California’s Fair Employment and Housing Act (Gov. Code §12940 et seq.), also known as “FEHA,” makes it illegal for an employer to fire, fail to hire, or discriminate in any way against you because of your sexual orientation.
FEHA also prohibits sexual-orientation-based “harassment.” Harassment is a form of discrimination that occurs when a boss, supervisor, or co-worker subjects you to hostile, offensive or intimidating behavior because of your sexual orientation. To be illegal, the behavior must be so “severe or pervasive” that it interferes with your ability to perform your job. For example, one homophobic slur or joke might be rude and unfair, but might not be enough to be harassment. On the other hand, if you are subjected to such comments on a regular basis, the conduct may be pervasive enough to constitute harassment. Likewise, if one of your co-workers attacks you based on your sexual orientation it will be considered harassment because it is so severe, even if it only happens once.2. Do any other laws protect me from sexual orientation discrimination at work?
Many local areas in California also have passed laws that prohibit sexual orientation discrimination in employment. Usually, these ordinances cover only employees who work within the locality. Some of the localities that have adopted such laws have agencies that investigate complaints of gender identity discrimination. For example, in San Francisco, the Human Rights Commission can investigate your complaint of discrimination and mediate a settlement between you and your employer. Other localities may have similar commissions, civil rights offices or equal employment officers who may assist you with a complaint under the local ordinance — check with your City or County Clerk.
These local laws are of limited value to employees because California law bars you from actually bringing a lawsuit under local law. Therefore, if mediation does not result in a satisfactory resolution, the human rights commission or similar agency can’t do anything more to enforce the law. Instead, you must pursue your complaint with the appropriate state or federal agency (see below).
Currently, no federal law protects all workers in the United States from sexual orientation discrimination in the workplace. However, Executive Order 13087 (issued by President Clinton on May 28, 1998) prohibits sexual orientation discrimination against civilian employees working in the Executive Branch. Executive Branch employees must pursue any complaints made under the Order through their Equal Employment Opportunity Counselor.3. Which employees are covered by sexual orientation anti-discrimination laws?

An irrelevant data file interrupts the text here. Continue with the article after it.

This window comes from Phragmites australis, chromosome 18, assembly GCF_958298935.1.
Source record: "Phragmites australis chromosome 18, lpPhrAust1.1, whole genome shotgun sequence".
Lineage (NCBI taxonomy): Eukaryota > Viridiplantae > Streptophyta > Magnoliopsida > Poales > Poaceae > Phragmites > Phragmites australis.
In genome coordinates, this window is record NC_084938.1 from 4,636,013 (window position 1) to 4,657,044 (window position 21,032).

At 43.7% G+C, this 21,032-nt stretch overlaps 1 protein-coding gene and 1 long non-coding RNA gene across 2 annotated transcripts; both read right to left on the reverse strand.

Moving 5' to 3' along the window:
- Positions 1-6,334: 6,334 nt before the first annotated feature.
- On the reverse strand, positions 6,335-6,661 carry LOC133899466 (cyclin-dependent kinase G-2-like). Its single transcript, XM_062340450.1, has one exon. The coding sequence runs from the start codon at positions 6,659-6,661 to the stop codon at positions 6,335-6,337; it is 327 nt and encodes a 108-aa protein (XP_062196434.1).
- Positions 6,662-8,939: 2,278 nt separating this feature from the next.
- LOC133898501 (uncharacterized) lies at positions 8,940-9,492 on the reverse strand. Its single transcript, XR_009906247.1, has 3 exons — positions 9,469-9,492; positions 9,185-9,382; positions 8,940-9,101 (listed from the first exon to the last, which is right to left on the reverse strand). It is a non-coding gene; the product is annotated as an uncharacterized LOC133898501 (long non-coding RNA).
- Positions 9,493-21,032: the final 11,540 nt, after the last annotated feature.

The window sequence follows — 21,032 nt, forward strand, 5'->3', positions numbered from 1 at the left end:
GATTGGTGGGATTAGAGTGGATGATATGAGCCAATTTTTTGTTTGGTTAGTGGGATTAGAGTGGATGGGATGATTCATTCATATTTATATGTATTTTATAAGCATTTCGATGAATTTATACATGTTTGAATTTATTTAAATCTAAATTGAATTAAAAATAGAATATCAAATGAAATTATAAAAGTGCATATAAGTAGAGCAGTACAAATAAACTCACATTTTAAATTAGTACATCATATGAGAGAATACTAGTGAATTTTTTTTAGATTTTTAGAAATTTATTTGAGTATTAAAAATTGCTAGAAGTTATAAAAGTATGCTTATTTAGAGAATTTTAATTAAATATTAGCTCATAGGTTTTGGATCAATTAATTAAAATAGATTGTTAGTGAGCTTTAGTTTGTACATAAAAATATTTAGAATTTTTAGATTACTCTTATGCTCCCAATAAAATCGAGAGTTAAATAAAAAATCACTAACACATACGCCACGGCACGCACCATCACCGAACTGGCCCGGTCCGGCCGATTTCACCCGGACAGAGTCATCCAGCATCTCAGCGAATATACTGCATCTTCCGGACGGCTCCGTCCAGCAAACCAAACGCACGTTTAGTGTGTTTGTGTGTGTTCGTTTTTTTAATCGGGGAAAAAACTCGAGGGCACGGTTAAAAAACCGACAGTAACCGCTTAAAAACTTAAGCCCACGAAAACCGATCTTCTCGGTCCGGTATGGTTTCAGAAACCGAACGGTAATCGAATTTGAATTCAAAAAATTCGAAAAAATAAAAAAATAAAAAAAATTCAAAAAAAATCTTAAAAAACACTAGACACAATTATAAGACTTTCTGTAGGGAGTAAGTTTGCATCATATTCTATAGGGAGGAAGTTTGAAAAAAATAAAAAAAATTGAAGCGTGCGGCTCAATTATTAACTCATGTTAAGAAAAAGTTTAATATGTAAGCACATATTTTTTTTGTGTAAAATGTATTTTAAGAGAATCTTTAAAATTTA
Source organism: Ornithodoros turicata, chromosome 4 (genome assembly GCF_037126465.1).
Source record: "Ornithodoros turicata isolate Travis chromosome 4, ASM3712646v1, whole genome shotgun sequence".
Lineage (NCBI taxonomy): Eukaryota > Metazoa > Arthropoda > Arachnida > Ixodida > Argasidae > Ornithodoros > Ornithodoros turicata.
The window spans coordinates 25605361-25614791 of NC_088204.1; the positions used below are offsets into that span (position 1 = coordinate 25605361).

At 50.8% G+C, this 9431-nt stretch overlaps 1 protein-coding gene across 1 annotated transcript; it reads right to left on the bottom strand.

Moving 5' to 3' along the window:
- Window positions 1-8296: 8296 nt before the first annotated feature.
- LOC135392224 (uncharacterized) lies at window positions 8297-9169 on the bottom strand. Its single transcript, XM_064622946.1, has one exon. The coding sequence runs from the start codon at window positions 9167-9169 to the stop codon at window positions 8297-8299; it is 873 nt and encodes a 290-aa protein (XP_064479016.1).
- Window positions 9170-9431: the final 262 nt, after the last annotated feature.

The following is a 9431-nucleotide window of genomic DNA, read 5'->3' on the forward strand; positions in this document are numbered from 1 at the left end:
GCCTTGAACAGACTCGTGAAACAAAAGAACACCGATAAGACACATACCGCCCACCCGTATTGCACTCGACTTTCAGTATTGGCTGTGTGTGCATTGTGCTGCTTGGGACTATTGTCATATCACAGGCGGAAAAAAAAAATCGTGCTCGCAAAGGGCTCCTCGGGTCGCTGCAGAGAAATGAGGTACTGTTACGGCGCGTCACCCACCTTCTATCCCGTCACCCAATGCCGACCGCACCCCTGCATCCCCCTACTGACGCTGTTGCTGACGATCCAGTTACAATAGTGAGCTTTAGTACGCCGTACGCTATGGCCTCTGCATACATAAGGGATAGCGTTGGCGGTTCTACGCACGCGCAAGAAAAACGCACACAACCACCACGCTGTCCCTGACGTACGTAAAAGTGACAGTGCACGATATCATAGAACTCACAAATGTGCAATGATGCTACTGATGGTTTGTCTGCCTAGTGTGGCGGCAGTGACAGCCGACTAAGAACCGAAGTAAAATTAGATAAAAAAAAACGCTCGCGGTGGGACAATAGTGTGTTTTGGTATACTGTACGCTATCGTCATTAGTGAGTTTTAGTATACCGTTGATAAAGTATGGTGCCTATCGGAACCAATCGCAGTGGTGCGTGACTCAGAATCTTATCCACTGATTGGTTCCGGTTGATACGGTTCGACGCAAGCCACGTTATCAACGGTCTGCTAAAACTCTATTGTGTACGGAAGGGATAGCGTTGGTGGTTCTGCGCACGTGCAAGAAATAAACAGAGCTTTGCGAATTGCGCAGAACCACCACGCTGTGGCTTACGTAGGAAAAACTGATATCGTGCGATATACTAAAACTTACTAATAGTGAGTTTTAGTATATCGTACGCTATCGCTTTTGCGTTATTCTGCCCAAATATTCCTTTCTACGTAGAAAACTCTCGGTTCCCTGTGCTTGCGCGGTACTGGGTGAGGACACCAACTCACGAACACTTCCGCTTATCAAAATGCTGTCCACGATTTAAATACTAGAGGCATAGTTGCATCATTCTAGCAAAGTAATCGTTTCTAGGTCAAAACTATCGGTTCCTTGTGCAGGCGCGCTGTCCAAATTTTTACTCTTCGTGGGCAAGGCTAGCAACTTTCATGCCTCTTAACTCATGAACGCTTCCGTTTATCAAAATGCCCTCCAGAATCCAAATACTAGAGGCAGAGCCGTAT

FEHA defines sexual orientation as “homosexual, bisexual or heterosexual.” The law prohibits discrimination based on “actual or perceived” sexual orientation, which means that you are protected from sexual-orientation-based harassment or discrimination even if your employer is mistaken about your sexual orientation.4. Do anti-discrimination laws apply to all employers?
FEHA applies to employers who have 5 or more employees (except in cases of harassment, in which case there is no minimum employer size). The law also applies to employment agencies, labor unions, state licensing boards and state and local governments. However, FEHA provides no protection for federal employees.
Local laws also may have employer-size restrictions. For example, the San Francisco law applies only to workplaces where there are 6 or more employees. Be sure to check what restrictions apply to local laws where you work prohibiting sexual orientation discrimination.5. What if my co-workers discriminate against or harass me?
The state and most local anti-discrimination laws protect individuals from acts of discrimination committed by the employer or the employer’s “agents,” which includes other employees. Therefore, discrimination or harassment by your supervisor or co-workers is prohibited under these laws.6. What about discrimination based on gender identity?
FEHA also makes it illegal for your employer to discriminate against you or harass you because you are or are perceived to be transgender or gender non-conforming. For more information, see our Fact Sheet Gender Identity Discrimination: Employment Rights for Transgender Workers.7. What should I do if I am being discriminated against or harassed?
If you are not able to resolve your situation informally, you can:
Under state law, it is illegal for a person or company to retaliate against someone who complains about discrimination or harassment in the workplace. Retaliation may include actions such as terminating you, moving you to less favorable assignments or shifts, making undeserved negative evaluations, or intensifying the original harassment. If anyone (including a co-worker or supervisor) retaliates against you for complaining about unlawful discrimination at your workplace, you can file a retaliation complaint with the DFEH. That complaint is separate from the original sexual orientation complaint, if any, you made with the DFEH or EEOC.